Ghost of Tsushima has turned out to be a major hit for PlayStation. Leading up to the game’s release date there were concerns that its homage to samurai cinema would be too niche or that it would ape other open world games too closely. Spurred on by the lockdown-induced gaming fever many of us fell victim to in the summer of 2020, Ghost of Tsushima would crush expectations to become on the PS4’s must-have exclusives. Having since launched on PS5 alongside the Iki Island DLC and after debuting its superb multiplayer expansion, it’s become an all-time great and a perfect title to help headline Sony’s revamped PlayStation Plus service.
Development on Ghost of Tsushima hasn’t been publicly announced by Sony and Sucker Punch Productions, yet the original game’s critical and commercial success – combined with the spotting of certain studio job listings – point to a sequel currently in the pipeline. Where will this sequel take us and, more importantly, will it replace original protagonist Jin Sakai?
We won’t delve into spoiler territory here. What we will say is that – like most open-world video games – Ghost of Tsushima leaves the door open for players to continue exploring and complete side content even after those final credits have rolled.
By the end of the game, Jin has become a one-man war machine, having successfully pushed back the invading Mongol hordes. Unless you’ve been digging into the real-world history that inspired Ghost of Tsushima, you may not know that the Mongols actually won, carving a path towards the Japanese mainland after ravaging Tsushima and Iki. They would advance to the northwestern Hakata Bay but would go no further. Prepared to wheel out the same monstrous tactics, the Mongols simply vanished overnight, their warships believed to have been scattered by a great storm.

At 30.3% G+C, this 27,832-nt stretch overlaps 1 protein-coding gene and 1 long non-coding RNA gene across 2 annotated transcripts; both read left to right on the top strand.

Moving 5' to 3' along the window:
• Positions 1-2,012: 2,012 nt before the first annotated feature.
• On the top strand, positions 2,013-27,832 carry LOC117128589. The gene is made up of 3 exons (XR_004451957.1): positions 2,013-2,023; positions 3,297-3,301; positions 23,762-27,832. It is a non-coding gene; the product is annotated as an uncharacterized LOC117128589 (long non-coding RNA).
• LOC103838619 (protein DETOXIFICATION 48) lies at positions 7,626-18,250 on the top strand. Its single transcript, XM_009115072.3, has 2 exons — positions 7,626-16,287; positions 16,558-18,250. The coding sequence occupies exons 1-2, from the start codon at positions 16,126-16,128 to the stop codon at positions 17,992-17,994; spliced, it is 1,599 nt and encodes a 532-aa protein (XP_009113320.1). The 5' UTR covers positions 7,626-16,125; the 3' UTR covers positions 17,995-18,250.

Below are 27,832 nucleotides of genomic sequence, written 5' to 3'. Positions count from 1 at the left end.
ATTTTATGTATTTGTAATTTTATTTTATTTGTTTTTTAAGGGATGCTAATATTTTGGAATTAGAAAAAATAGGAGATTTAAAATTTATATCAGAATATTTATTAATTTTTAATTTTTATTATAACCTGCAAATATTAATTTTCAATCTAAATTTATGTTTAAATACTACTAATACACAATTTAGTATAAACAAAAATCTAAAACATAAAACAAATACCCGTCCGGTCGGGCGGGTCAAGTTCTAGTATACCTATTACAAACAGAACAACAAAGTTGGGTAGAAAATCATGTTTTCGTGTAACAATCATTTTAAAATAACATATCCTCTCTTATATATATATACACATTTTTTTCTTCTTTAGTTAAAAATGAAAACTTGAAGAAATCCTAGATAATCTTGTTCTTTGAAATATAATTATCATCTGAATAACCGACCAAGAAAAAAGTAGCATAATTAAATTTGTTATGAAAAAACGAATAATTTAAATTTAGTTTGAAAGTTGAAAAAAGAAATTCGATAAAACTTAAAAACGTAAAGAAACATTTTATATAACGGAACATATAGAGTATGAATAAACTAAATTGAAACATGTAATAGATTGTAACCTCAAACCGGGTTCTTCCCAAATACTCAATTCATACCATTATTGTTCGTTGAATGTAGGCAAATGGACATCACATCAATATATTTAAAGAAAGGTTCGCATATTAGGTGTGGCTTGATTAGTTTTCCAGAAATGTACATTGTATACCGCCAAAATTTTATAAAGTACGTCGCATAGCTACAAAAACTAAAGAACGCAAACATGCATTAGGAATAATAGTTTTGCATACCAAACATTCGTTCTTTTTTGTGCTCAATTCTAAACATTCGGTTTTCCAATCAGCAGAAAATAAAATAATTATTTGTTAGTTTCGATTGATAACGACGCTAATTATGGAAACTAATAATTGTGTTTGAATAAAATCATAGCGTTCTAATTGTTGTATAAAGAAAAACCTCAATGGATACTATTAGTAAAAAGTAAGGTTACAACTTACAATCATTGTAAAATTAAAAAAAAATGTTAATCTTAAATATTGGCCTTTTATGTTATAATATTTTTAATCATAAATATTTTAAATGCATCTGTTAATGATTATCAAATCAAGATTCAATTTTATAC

Something else you may not know is that there was a second Mongol invasion just years after. This would prove just as devastating for the residents of Tsushima with their home once again used as a stepping stone as the invaders lunged for Japan. However, once again, the Mongols would be scattered, this time by a legendary kamikaze, or “divine wind”.
This kamikaze could be a metaphor for Jin Sakai’s efforts to thwart the Mongols yet again in Ghost of Tsushima 2. If Sucker Punch decides to stick with this setting and time period, we could see an opening where Jin’s homeland is annihilated by the invaders, forcing him into refuge, where he rebuilds his ragtag resistance.
That’s if Sucker Punch doesn’t decide to replace Jin. We’ve seen the studio fold away lead protagonists before with inFamous replacing Cole McGrath for Delsin Rowe. However, Sony is currently trying its best to create mascots for the PlayStation brand, with Jin often seen shoulder to shoulder with Horizon’s Aloy, Kratos, as well as Nathan Drake and others.
Still, there’s a good argument for Sucker Punch drawing a line under Jin’s journey. Not only would the developers have to make one of the original game’s endings canon, its players have already scoured the island of Tsushima from its highest peak to its lowest valley. If a sequel were to follow the second Mongol invasion, that inherent sense of deja vu would make a sequel less impactful.
Perhaps Sucker Punch could take us to a completely different era in Japan’s storied history. It’s easy to forget that the Mongol invasion took place hundreds of years before the Warring States – or Edo – period where many great samurai are set amidst the bloody clash of warlords. Focusing on a conflict within this era presents numerous narrative and gameplay opportunities with more advanced weapons and a wealth of historical personae.
Then again, that’s what made Ghost of Tsushima such a brilliant game in the first place. Instead of sweeping battles, it favoured tactical skirmishes that gave players a choice between stealth, skilled swordsmanship, or all-out carnage.
Wherever Ghost of Tsushima 2 takes us, and whoever leads this likely sequel remains to be seen. What’s most important, however, is how Sucker Punch evolves each pillar in its samurai simulator formula. Having set the bar for other open world action games, we’re curious to see how the sequel will top the studio’s previous efforts.